May I respectfully ask the Chancellor of the Exchequer what the value of estate at the present time is that pays death duties to the extent of 15 per cent.? I think that if the Chancellor of the Exchequer will refer to his Treasury Minutes and Reports he will find that there is no estate that pays 15 per cent. That is not the maximum. An estate of £3,000,000 pays 15 per cent., but only 15 per cent. on the excess of £1,000,000. Estate duties run at present up to 10 per cent. on £1,000,000, and it is the excess on £1,000,000 that pays 11, 12, 13, or 15 per cent., as the case may be. So that if you take the largest estate that you can conceive, the estate duty will never amount to a maximum of 15 per cent., which is the maximum in the proposed estate duties. Therefore, we have this: that the Chancellor of the Exchequer—I am sure perfectly innocent—has led the country to believe that the maximum limit is to be the maximum limit at present, where, as a matter of fact, that is not the case. May I ask the Chancellor of the Exchequer if I am right?


The only point I made was this: There are two limits. First of all there is a minimum of 3 per cent. Then there is the 15 per cent. maximum. The hon. Gentleman made a very good debating point. But I do not go beyond the 15 per cent. in maximum, or come below 3 per cent. in the minimum duty.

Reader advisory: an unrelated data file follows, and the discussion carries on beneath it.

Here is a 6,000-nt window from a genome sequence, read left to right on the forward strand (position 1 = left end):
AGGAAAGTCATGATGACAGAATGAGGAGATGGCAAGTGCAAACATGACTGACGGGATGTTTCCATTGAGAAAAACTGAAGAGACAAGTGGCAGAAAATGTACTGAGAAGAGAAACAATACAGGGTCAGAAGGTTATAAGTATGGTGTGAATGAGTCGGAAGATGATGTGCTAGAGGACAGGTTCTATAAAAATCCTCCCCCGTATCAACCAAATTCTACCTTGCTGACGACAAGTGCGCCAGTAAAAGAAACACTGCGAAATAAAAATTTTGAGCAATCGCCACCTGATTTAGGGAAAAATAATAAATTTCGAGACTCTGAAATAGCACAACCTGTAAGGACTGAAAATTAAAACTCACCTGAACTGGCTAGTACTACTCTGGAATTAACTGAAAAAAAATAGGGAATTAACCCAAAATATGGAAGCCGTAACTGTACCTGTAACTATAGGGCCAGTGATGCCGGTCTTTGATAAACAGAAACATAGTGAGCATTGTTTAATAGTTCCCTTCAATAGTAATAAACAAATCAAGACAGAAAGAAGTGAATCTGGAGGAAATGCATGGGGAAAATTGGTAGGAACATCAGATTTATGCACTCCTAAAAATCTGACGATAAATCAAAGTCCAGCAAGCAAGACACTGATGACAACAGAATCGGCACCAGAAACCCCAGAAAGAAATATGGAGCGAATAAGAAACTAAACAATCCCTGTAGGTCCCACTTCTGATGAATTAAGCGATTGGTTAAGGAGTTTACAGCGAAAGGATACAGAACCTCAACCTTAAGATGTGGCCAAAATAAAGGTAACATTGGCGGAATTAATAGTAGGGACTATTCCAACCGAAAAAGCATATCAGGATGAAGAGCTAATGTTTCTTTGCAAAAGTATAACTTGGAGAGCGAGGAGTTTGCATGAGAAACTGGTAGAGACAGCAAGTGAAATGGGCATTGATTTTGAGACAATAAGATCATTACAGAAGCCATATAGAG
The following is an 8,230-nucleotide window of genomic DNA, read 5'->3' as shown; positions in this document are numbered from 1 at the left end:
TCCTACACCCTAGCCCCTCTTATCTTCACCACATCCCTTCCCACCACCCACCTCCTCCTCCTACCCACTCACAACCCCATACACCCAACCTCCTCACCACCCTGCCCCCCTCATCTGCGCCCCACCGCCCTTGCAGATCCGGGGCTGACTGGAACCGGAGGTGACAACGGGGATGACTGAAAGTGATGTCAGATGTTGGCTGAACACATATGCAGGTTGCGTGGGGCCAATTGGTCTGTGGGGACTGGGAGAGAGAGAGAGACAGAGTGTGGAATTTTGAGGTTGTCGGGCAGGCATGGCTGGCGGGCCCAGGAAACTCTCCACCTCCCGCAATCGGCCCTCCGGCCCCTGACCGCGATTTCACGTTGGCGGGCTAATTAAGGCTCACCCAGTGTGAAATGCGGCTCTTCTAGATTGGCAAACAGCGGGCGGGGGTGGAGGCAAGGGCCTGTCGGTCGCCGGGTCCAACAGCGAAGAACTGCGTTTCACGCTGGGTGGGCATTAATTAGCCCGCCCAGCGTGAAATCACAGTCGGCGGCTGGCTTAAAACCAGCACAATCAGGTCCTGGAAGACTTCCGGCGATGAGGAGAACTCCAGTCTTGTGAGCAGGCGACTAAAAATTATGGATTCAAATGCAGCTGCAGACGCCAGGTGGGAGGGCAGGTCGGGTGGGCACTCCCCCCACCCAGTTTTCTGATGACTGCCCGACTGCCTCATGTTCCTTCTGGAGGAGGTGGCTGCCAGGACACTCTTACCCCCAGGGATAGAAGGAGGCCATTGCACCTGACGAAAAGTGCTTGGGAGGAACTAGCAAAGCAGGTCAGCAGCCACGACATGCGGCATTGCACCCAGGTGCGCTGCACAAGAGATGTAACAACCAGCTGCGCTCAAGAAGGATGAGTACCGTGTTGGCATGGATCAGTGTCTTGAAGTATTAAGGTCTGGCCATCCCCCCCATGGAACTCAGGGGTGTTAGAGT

I think really that the Chancellor of the Exchequer has perhaps helped to remove the apprehension that he created that the maximum limit which he is imposing is not higher than the maximum limit at the present time. As a matter of fact, it is higher in the manner in which I have described. I said just now that I do not intend to ask sympathy from the Chancellor of the Exchequer for the victims of these estate duties. I ask for none. I do not even ask for justice, because I know we shall not get justice for them. But I do ask the House to pause for one moment and consider what the effect of these estate duties is going to be to the State. I wonder sometimes whether the Chancellor of the Exchequer really does understand what the effect of these estate duties is going to be. Sometimes he seems to me to be—I do not want to use an objectionable word—either profoundly cunning or supremely innocent. That is especially the case in a statement which he made in reply to my hon. Friend the Member for Essex in the Debate the other day. Why, he said, should you spread the death duties over the income during the man's life? You never do that at the present time? I think the answer is really a very simple one. I will make the Chancellor of the Exchequer a present of it. It is this. That if you do not spread your death duties over lives we are living upon our capital. The State cannot afford to do it. The Chancellor of the Exchequer continued with an illustration in which he said, suppose a man got £100,000 under a will, suppose he had to pay £10,000 legacy, succession, and death duties. He takes that out of the corpus, and retains £90,000. Then he made some rather flippant remark about investing the £90,000, and bringing it up to £900,000.